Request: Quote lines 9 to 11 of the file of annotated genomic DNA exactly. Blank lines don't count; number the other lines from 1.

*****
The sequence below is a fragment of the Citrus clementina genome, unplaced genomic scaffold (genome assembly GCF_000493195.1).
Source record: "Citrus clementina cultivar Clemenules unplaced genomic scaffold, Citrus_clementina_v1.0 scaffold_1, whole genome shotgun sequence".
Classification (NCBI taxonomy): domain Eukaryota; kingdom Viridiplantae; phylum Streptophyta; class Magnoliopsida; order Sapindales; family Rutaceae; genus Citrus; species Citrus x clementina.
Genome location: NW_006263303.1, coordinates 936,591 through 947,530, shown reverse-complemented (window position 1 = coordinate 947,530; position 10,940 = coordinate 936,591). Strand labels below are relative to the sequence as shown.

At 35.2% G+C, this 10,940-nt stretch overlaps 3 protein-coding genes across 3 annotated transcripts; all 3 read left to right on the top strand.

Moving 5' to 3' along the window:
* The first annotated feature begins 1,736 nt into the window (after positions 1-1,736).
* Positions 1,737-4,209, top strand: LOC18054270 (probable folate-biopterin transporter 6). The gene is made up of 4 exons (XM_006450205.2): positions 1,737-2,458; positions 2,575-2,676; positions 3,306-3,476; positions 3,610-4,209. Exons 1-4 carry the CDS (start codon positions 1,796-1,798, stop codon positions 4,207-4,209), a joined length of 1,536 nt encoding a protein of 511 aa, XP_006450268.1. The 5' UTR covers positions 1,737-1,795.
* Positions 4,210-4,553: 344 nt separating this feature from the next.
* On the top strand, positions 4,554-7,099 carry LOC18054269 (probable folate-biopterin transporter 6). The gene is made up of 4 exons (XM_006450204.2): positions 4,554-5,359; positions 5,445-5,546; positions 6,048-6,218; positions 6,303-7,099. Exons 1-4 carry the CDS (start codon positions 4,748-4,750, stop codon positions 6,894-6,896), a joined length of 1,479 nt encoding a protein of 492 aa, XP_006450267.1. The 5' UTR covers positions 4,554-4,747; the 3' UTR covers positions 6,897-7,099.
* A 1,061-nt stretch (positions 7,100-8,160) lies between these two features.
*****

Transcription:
* Positions 4,210-4,553: 344 nt separating this feature from the next.
* On the top strand, positions 4,554-7,099 carry LOC18054269 (probable folate-biopterin transporter 6). The gene is made up of 4 exons (XM_006450204.2): positions 4,554-5,359; positions 5,445-5,546; positions 6,048-6,218; positions 6,303-7,099. Exons 1-4 carry the CDS (start codon positions 4,748-4,750, stop codon positions 6,894-6,896), a joined length of 1,479 nt encoding a protein of 492 aa, XP_006450267.1. The 5' UTR covers positions 4,554-4,747; the 3' UTR covers positions 6,897-7,099.
* A 1,061-nt stretch (positions 7,100-8,160) lies between these two features.